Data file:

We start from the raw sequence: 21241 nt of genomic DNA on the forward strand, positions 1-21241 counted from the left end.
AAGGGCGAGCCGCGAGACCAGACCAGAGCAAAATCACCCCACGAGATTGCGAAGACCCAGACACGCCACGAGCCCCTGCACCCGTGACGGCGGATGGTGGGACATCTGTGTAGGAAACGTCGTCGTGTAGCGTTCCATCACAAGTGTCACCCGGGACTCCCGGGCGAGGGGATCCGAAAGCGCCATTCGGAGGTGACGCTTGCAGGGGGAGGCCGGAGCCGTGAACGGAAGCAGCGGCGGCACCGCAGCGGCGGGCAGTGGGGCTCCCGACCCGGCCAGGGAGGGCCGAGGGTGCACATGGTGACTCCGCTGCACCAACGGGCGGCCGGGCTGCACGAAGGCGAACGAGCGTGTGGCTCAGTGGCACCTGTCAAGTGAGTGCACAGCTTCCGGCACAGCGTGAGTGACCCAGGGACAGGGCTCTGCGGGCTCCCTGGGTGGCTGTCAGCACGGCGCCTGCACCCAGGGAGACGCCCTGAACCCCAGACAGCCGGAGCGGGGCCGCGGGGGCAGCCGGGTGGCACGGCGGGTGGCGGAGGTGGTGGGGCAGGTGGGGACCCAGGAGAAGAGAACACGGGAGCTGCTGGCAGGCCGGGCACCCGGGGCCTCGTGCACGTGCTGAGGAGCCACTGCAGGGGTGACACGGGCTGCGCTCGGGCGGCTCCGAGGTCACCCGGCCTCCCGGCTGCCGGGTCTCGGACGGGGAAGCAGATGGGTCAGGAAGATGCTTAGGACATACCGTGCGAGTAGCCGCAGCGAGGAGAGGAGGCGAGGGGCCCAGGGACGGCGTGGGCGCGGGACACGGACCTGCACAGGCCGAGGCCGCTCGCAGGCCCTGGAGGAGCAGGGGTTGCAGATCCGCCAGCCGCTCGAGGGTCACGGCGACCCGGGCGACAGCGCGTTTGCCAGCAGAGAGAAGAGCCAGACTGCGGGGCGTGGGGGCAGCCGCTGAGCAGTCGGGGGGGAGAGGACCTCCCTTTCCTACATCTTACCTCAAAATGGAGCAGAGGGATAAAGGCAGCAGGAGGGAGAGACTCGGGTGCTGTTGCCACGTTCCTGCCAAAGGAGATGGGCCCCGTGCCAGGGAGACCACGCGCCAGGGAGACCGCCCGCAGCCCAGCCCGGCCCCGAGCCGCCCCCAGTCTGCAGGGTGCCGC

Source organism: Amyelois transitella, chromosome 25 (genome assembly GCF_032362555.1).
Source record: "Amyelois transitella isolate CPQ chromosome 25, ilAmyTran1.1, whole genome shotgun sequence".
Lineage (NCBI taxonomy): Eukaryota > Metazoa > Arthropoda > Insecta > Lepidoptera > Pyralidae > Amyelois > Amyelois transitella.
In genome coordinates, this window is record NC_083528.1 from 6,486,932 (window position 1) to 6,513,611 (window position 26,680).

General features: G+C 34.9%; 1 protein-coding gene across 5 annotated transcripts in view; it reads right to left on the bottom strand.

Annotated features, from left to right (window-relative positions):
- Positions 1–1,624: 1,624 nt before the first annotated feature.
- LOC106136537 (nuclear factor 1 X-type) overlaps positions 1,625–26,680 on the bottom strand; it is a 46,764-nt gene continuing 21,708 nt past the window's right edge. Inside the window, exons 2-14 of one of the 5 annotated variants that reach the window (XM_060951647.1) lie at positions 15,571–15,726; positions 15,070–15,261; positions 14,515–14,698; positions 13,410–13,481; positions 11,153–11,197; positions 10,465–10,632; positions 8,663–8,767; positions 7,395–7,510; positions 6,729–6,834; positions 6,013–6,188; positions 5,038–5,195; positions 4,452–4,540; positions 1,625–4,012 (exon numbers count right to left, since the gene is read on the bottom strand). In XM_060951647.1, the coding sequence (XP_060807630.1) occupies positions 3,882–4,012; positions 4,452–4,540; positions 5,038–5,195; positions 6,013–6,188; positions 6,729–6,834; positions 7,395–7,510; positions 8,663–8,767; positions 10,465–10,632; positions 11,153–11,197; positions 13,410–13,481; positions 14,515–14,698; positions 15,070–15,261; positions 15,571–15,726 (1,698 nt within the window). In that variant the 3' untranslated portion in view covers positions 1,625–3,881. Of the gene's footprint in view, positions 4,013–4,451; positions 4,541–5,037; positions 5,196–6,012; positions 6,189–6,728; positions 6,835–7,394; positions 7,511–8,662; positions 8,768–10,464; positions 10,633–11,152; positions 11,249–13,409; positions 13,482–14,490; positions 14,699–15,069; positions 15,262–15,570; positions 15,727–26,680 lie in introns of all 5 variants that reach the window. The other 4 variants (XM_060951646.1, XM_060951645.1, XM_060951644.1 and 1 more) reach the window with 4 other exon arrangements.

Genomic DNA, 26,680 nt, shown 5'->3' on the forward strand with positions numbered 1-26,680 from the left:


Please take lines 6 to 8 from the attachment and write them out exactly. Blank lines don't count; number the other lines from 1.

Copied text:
In genome coordinates, this window is record NC_083528.1 from 6,486,932 (window position 1) to 6,513,611 (window position 26,680).

General features: G+C 34.9%; 1 protein-coding gene across 5 annotated transcripts in view; it reads right to left on the bottom strand.

Annotated features, from left to right (window-relative positions):